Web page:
: Perhaps less improbably than Terrence Malick but surprising nonetheless, the time elapsed between new Nicole Holofcener movies has actually managed to shrink a bit in recent years: the five-year gaps between her first few movies have fallen to four between Friends with Money
and Please Give
, and now a mere three between the latter and Enough Said
—even as the prospect of a lady-made, lady-starring indie movie about relationships seems more likely than ever to barely scrape together financing before hitting a handful of theaters on its way to (or well after its) VOD release. Maybe Holofcener has found a groove, because if anything, I'd say her work is getting better: more focused, funnier, and smartly paced. Enough Said
isn't quite as biting as Please Give
, but it turns a sitcom-y premise—Julia Louis-Dreyfus realizes she's dating the guy (James Gandolfini) her new friend Catherine Keener has been badmouthing for weeks—into something reflective and unhurried. I can't remember the last time I saw a movie that lingered so effectively on the parent side during the tearful departure of a college-aged kid—or frankly, a middle-aged sorta-romantic comedy that wasn't just about older people getting their grooves back or whatever. Enough Said
also functions as a lovely tribute to Gandolfini, who gets to be sweeter and more sensitive than many of his character-actor parts allowed as the clumsy but well-intentioned new/old boyfriend.
: In figuring out who might best capture the daredevil kinetics of life as a race-car driver, Ron Howard might not spring immediately to mind, even given his experience directing Grand Theft Auto
back in '77. In the years since that car movie, Howard made his way to light comedies before striking out into jack-of-all-genres territory: he's dabbled in fantasy, Western, thriller, family and historical dramas, and epic romance, with polished, professional, but often mixed results. Rush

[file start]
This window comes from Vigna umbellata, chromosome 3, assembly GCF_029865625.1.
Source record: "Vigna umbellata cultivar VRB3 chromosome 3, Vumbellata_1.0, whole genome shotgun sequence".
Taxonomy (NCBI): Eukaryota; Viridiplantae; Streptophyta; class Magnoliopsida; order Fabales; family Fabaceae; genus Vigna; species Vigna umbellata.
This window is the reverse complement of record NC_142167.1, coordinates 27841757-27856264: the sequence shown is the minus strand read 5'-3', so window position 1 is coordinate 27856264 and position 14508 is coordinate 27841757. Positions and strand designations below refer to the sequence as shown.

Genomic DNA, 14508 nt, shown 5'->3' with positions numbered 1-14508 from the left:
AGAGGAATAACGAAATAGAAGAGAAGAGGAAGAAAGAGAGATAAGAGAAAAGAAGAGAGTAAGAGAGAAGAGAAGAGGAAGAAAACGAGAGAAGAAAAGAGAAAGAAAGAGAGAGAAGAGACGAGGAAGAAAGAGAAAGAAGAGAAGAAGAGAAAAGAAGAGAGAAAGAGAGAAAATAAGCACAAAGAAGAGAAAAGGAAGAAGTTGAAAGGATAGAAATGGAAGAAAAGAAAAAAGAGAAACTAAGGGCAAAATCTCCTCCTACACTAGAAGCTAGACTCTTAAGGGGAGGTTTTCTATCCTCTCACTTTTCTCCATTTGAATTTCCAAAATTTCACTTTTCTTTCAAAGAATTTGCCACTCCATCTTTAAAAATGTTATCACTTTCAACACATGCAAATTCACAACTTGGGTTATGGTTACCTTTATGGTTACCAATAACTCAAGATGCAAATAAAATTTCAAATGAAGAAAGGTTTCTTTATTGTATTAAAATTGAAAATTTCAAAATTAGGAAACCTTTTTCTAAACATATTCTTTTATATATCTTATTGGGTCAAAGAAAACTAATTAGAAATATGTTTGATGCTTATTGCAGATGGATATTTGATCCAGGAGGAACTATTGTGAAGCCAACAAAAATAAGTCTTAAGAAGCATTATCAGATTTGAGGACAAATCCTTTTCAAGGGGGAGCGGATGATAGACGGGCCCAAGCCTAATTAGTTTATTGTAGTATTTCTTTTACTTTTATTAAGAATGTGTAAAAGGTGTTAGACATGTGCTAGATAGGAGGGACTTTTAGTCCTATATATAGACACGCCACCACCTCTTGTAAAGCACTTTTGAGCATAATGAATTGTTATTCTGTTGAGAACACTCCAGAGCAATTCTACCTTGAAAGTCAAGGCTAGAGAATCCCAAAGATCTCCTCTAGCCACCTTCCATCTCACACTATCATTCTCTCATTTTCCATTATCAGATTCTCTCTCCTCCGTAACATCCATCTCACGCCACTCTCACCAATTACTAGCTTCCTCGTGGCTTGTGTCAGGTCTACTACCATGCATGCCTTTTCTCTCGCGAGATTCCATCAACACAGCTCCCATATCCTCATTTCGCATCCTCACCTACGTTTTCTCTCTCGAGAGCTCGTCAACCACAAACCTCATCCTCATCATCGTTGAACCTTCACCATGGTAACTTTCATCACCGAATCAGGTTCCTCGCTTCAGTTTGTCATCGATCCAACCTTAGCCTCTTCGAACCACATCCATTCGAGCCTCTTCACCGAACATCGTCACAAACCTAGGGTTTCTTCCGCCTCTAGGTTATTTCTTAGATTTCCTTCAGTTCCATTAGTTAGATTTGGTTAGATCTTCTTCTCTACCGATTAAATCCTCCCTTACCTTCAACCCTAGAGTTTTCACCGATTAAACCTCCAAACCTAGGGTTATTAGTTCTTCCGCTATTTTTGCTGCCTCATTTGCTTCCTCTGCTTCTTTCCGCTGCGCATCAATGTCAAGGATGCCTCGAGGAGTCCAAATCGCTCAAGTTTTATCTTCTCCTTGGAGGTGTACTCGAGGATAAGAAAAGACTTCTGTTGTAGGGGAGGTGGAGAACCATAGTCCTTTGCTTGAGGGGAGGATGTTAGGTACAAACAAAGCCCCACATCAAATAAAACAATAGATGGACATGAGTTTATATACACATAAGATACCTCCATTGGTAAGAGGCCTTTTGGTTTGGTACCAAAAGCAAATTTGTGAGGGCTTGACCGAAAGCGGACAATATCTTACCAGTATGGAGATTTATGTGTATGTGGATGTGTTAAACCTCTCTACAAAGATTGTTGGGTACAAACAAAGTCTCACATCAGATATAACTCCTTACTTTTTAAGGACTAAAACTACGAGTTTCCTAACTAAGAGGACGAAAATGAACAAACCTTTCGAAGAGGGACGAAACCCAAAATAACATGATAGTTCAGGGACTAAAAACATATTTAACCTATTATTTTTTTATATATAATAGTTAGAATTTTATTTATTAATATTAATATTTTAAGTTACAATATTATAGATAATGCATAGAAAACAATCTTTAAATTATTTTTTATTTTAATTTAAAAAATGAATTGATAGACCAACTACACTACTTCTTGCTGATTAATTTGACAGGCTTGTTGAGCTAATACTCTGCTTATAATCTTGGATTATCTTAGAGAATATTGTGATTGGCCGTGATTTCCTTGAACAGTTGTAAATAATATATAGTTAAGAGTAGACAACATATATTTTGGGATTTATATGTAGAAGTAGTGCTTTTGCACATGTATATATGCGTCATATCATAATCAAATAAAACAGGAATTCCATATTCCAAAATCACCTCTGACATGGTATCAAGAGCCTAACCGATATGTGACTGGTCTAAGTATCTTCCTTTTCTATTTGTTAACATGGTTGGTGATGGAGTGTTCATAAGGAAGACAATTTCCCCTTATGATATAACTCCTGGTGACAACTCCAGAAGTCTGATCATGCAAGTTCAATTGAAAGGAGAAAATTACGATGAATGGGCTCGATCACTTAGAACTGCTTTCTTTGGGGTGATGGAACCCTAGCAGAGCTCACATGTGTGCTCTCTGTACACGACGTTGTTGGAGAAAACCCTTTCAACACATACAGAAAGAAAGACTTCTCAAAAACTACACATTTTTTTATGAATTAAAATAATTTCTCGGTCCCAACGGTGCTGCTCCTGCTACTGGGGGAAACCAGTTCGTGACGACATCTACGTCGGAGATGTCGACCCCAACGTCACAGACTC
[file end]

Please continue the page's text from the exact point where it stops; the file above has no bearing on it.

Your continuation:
reunites him with his Frost/Nixon
scribe Peter Morgan, and like that movie (and unlike, say, The Dilemma
or Angels & Demons
), it seems at least based on some personal interest on Howard's part, rather than a choice he had to make to get a big movie going by a certain date. It might also seem like one of Howard's periodic dips into Oscar bait if not for the fact that this particular true story, of the late-70s rivalry between hotshot Formula One race-car driver James Hunt (Chris Hemsworth) and more businesslike Niki Lauda (Daniel Bruhl), is better-known and more revered in Europe.
Rush doesn't even have a whole lot of uplift as it cuts briskly between (and contrasting) Hunt's hard-partying gregariousness of Hunt and Lauda's hilarious brusqueness. Hemsworth turns on the movie-star charm—there's a reason his brother Liam is Hemsworth the Lesser—but Bruhl, who sometimes looks a bit like Will Arnett, is the real standout, expertly wielding his surly anti-charisma. Howard's work is more stylish than usual, shooting (or computer-processing, or both) his movie through a nostalgic-looking grain that blends the outsize colors (the reds, yellows, and greens of the cars and their drivers' uniforms pop out) and the many visual effects shots. The racing scenes aren't, for the most part, nail-biting—there are too many laps around a track to really sustain suspense. But Howard amps up the rumbling soundtrack and goes in for close-ups of car parts where outside elements (sky, rain, the other cars) poke through from the background; the smallish Formula One cars, with their drivers' heads poking out, look more like extensions of the human beings inside than the NASCAR imagery we're used to.